Monthly Archives: October 2012

Ethical Dilemmas for the Technologically Privileged, Selfish and Incompetent

My phone was stolen. So I do need a new phone. I am currently using my aunt’s old phone, which is fine, texts, calls, alarms, no problem. However… I miss my old smartphone. Not just because it was shiny and kept me in contact with all my friends and had access to the internet and all manner of silly games if I was stuck waiting for a bus with no-one to talk to and no book to read. I think all those are big reasons why smartphones are popular, but the reason I feel like I *need* one is because actually, being able to check your emails, read over documents people send you, add things to your calendar — which then syncs with your email calendar and then beeps to tell you not to be late, and do any number of other useful, grown-up things, is brilliant. To someone like me, who really struggles to remember things like doctor’s appointments and even regular weekly rehearsal slots and so on, it’s a lifesaver. And when you’re desperately trying to get somewhere, and you’ve got no sense of direction and you’re going to be late? Google Maps. In your palm. Bang.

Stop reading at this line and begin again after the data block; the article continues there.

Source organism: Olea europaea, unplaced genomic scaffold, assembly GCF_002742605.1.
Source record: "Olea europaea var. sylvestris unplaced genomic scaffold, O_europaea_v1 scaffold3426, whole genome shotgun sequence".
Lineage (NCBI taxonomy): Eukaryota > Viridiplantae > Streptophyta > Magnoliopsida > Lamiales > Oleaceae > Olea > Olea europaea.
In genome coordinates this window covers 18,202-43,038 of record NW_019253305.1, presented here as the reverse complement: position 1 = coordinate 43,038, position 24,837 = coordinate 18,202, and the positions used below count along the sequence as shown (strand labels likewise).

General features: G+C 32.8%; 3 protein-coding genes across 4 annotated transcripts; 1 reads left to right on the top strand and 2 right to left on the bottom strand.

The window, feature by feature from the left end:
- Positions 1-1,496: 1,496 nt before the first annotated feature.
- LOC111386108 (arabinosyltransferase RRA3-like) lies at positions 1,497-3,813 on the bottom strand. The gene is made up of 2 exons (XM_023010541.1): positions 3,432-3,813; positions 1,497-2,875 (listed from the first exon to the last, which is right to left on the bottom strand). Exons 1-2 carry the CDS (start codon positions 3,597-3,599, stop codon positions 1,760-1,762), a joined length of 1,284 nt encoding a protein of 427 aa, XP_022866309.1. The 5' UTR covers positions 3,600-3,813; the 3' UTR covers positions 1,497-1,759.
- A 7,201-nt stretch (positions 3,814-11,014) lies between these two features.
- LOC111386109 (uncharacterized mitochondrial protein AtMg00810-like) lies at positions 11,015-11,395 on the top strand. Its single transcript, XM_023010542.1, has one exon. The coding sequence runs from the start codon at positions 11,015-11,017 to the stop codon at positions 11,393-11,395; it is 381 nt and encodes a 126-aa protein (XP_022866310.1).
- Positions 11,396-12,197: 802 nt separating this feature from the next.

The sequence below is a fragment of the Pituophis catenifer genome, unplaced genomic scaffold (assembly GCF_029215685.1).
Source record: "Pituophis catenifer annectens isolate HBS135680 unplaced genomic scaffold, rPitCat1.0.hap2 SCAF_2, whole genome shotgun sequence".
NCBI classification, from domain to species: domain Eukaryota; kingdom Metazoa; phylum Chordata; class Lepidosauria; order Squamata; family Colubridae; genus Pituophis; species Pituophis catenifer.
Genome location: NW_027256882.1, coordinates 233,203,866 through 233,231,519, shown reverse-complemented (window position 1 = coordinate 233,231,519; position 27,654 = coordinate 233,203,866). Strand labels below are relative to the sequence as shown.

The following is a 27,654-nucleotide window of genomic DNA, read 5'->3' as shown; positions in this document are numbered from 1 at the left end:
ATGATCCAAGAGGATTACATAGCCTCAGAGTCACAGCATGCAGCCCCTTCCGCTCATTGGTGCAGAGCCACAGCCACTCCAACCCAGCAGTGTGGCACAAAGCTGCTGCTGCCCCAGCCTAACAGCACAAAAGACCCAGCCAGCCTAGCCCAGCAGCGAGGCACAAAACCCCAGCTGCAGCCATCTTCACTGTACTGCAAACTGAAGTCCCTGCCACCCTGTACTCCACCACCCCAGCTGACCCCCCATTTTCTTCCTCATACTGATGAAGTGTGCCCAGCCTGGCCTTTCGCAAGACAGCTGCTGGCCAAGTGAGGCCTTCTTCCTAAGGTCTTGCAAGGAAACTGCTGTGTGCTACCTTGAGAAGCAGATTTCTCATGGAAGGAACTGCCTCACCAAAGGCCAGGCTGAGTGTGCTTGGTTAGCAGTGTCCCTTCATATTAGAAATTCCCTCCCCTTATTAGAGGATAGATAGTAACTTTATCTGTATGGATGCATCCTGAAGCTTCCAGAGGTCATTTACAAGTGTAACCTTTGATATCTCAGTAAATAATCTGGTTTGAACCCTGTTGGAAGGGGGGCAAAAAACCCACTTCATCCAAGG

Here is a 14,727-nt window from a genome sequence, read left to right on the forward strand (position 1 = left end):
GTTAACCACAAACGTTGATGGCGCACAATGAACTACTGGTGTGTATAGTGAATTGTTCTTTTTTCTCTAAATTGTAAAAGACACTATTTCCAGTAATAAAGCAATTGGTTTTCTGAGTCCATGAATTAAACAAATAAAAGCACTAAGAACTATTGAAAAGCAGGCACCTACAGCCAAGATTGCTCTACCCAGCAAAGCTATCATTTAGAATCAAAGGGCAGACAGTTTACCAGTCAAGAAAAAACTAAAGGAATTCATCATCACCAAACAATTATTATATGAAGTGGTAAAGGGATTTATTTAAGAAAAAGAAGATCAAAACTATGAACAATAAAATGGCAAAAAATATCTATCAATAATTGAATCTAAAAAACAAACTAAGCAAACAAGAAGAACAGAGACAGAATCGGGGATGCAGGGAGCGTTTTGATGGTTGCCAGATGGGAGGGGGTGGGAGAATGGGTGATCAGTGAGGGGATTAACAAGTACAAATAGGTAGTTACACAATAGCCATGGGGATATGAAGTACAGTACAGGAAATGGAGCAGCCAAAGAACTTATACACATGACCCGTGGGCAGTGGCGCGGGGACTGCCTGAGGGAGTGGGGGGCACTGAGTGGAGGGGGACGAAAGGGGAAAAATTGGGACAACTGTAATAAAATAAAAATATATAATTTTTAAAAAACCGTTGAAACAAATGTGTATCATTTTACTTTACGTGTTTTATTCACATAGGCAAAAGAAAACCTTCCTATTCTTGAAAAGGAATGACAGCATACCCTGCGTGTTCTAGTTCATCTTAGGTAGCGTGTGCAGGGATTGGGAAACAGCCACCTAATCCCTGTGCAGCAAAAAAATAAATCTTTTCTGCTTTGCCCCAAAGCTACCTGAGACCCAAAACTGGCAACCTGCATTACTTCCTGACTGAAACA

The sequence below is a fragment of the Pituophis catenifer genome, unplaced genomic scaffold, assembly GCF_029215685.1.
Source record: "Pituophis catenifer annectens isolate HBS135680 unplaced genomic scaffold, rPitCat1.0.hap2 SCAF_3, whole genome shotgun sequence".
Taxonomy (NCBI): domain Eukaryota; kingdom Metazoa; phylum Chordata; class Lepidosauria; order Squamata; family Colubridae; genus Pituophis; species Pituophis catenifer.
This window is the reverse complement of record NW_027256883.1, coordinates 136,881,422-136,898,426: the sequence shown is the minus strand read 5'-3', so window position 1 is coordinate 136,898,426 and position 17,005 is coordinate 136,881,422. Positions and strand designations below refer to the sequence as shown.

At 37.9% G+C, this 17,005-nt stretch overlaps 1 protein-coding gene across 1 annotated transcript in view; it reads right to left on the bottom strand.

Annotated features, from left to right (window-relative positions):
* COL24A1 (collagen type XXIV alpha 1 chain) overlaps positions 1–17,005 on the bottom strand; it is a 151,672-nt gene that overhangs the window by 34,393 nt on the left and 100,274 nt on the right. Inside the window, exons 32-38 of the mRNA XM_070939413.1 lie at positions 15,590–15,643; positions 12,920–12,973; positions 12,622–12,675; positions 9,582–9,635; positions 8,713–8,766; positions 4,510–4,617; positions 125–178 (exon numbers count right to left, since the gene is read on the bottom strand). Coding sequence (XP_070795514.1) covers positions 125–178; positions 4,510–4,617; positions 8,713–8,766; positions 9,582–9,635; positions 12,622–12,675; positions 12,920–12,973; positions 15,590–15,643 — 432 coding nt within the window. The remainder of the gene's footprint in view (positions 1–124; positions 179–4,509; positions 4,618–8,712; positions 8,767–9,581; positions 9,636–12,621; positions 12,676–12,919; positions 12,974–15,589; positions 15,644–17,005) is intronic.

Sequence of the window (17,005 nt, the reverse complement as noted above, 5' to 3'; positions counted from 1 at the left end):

So I do feel rather lost without my smartphone. I’ve not had it for three or four months now and I still miss it and I still struggle without it.